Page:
J. de Wispelaere and L. Stirton
International Social Security Review, vol. 65, no.2, 2012, p. 103-121
In the past two decades the idea of a basic income paid to all citizens irrespective of household composition, other sources of income, or participation in the labour market, has gained support as an alternative to the active welfare state. Advocates of basic income schemes have overlooked the fact that implementation would produce its own challenges. This article discusses three practical difficulties with operationalising a basic income scheme: 1) maintenance of a population-wide list of eligible claimants to ensure full take up; 2) institution of robust payment modalities that reach all intended beneficiaries; and 3) designing an effective oversight mechanism in a policy context that explicitly opposes client monitoring.
Housing Studies, vol. 27, 2012, p. 174-188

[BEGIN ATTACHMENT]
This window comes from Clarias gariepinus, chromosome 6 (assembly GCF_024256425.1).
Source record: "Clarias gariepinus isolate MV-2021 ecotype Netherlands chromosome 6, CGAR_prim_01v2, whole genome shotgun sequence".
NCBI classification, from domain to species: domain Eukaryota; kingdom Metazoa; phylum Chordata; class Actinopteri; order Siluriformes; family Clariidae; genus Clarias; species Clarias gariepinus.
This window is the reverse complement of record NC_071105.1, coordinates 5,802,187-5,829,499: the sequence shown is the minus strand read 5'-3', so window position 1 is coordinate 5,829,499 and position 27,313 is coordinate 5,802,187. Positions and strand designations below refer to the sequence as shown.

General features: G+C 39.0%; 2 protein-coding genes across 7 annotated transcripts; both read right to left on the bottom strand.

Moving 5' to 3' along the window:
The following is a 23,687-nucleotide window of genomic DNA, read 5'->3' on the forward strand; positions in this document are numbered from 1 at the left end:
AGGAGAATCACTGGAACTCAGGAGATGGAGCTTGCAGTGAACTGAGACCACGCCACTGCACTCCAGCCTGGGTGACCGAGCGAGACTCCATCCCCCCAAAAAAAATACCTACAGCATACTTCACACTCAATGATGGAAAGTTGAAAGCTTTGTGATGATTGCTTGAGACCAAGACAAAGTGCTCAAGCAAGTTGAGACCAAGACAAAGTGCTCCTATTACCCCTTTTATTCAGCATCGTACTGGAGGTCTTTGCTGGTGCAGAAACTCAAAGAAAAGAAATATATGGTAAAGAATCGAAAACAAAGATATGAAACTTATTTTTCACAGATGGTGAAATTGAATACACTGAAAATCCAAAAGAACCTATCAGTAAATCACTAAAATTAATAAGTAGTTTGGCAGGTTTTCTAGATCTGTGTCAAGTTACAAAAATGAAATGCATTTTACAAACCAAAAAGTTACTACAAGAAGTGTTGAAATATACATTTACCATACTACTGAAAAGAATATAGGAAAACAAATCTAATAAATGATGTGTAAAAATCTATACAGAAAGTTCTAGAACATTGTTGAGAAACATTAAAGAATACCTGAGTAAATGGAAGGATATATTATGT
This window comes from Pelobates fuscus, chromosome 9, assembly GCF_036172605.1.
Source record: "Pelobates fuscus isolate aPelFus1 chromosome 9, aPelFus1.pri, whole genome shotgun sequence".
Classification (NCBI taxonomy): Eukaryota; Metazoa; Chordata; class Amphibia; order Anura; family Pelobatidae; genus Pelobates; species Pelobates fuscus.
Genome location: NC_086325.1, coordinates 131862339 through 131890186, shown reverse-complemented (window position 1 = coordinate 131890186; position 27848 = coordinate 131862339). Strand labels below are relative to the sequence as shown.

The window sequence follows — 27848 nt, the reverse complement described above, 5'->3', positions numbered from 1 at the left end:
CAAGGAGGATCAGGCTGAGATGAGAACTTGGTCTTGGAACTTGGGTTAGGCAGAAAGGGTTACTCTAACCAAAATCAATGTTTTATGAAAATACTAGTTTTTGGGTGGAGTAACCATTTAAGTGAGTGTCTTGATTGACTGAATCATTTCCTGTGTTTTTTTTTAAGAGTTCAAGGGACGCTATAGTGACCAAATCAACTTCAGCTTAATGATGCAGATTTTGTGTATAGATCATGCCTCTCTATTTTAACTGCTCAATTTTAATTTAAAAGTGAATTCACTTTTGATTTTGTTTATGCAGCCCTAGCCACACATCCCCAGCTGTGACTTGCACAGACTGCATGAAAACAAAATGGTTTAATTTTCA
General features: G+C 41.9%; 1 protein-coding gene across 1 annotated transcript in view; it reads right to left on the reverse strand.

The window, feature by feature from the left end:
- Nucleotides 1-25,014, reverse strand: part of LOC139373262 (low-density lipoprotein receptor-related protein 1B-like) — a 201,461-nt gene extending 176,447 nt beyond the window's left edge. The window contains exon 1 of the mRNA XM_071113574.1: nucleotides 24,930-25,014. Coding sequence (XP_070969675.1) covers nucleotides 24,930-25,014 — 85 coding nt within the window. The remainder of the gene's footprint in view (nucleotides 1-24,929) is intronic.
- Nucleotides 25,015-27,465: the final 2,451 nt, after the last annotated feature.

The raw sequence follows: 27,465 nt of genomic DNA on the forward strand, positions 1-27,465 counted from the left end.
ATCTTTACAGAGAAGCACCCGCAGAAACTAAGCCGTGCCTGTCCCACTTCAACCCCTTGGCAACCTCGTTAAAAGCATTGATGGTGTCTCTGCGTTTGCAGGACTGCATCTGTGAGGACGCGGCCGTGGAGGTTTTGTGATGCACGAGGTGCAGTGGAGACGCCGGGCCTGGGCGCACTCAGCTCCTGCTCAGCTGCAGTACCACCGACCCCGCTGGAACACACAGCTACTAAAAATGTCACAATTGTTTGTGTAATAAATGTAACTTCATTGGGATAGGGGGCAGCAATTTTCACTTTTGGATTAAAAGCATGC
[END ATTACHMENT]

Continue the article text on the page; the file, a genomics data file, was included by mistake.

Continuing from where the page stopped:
There is limited research on how child maintenance payments are used by resident parents, usually mothers. Based on research in Australia, this paper describes how, and indeed if, child support payments can be used by resident mothers to meet the housing needs of their children and themselves. It argues that the impact of child support upon housing can only ever be limited. There are three barriers to using child support as a resource to meet housing needs. Mothers' spending decisions are circumscribed by the amount and reliability of the money they receive and definitions of "appropriate use" that may be referenced to child specific costs. These barriers arise out of the logic of private ordering that underlies Australia's Child Support Scheme and reinforces the gendered disadvantages of single mothers.